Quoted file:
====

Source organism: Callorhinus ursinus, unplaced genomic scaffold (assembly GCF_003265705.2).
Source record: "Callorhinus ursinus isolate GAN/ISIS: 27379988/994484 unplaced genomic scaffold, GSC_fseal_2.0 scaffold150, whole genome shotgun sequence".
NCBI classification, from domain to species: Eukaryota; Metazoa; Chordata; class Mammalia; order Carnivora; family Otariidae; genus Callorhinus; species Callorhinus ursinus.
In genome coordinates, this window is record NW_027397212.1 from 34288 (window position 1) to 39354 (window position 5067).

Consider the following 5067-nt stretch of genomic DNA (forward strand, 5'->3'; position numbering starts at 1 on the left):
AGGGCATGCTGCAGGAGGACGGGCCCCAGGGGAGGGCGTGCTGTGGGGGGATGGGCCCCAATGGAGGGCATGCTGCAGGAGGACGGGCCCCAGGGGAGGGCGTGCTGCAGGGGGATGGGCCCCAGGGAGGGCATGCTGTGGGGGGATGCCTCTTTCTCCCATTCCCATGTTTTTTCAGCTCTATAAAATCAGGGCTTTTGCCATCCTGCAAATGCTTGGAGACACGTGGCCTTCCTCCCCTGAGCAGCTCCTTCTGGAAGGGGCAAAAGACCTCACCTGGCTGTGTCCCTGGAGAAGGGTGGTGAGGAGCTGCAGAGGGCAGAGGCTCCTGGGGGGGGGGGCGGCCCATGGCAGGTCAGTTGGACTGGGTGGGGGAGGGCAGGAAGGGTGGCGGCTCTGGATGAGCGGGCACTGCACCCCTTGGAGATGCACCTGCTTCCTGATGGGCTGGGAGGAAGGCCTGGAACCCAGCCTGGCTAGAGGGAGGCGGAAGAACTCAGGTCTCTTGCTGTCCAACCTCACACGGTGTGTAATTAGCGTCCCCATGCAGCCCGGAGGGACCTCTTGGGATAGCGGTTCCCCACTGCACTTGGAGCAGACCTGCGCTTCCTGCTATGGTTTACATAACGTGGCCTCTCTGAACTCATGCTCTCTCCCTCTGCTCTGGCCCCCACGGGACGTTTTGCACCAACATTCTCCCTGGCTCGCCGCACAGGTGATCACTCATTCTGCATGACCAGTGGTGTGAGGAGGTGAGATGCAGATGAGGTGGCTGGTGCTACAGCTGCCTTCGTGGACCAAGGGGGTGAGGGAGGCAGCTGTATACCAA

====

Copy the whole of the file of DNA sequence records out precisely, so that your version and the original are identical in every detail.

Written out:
Source organism: Callorhinus ursinus, unplaced genomic scaffold (assembly GCF_003265705.2).
Source record: "Callorhinus ursinus isolate GAN/ISIS: 27379988/994484 unplaced genomic scaffold, GSC_fseal_2.0 scaffold150, whole genome shotgun sequence".
NCBI classification, from domain to species: Eukaryota; Metazoa; Chordata; class Mammalia; order Carnivora; family Otariidae; genus Callorhinus; species Callorhinus ursinus.
In genome coordinates, this window is record NW_027397212.1 from 34288 (window position 1) to 39354 (window position 5067).

Consider the following 5067-nt stretch of genomic DNA (forward strand, 5'->3'; position numbering starts at 1 on the left):
AGGGCATGCTGCAGGAGGACGGGCCCCAGGGGAGGGCGTGCTGTGGGGGGATGGGCCCCAATGGAGGGCATGCTGCAGGAGGACGGGCCCCAGGGGAGGGCGTGCTGCAGGGGGATGGGCCCCAGGGAGGGCATGCTGTGGGGGGATGCCTCTTTCTCCCATTCCCATGTTTTTTCAGCTCTATAAAATCAGGGCTTTTGCCATCCTGCAAATGCTTGGAGACACGTGGCCTTCCTCCCCTGAGCAGCTCCTTCTGGAAGGGGCAAAAGACCTCACCTGGCTGTGTCCCTGGAGAAGGGTGGTGAGGAGCTGCAGAGGGCAGAGGCTCCTGGGGGGGGGGGCGGCCCATGGCAGGTCAGTTGGACTGGGTGGGGGAGGGCAGGAAGGGTGGCGGCTCTGGATGAGCGGGCACTGCACCCCTTGGAGATGCACCTGCTTCCTGATGGGCTGGGAGGAAGGCCTGGAACCCAGCCTGGCTAGAGGGAGGCGGAAGAACTCAGGTCTCTTGCTGTCCAACCTCACACGGTGTGTAATTAGCGTCCCCATGCAGCCCGGAGGGACCTCTTGGGATAGCGGTTCCCCACTGCACTTGGAGCAGACCTGCGCTTCCTGCTATGGTTTACATAACGTGGCCTCTCTGAACTCATGCTCTCTCCCTCTGCTCTGGCCCCCACGGGACGTTTTGCACCAACATTCTCCCTGGCTCGCCGCACAGGTGATCACTCATTCTGCATGACCAGTGGTGTGAGGAGGTGAGATGCAGATGAGGTGGCTGGTGCTACAGCTGCCTTCGTGGACCAAGGGGGTGAGGGAGGCAGCTGTATACCAA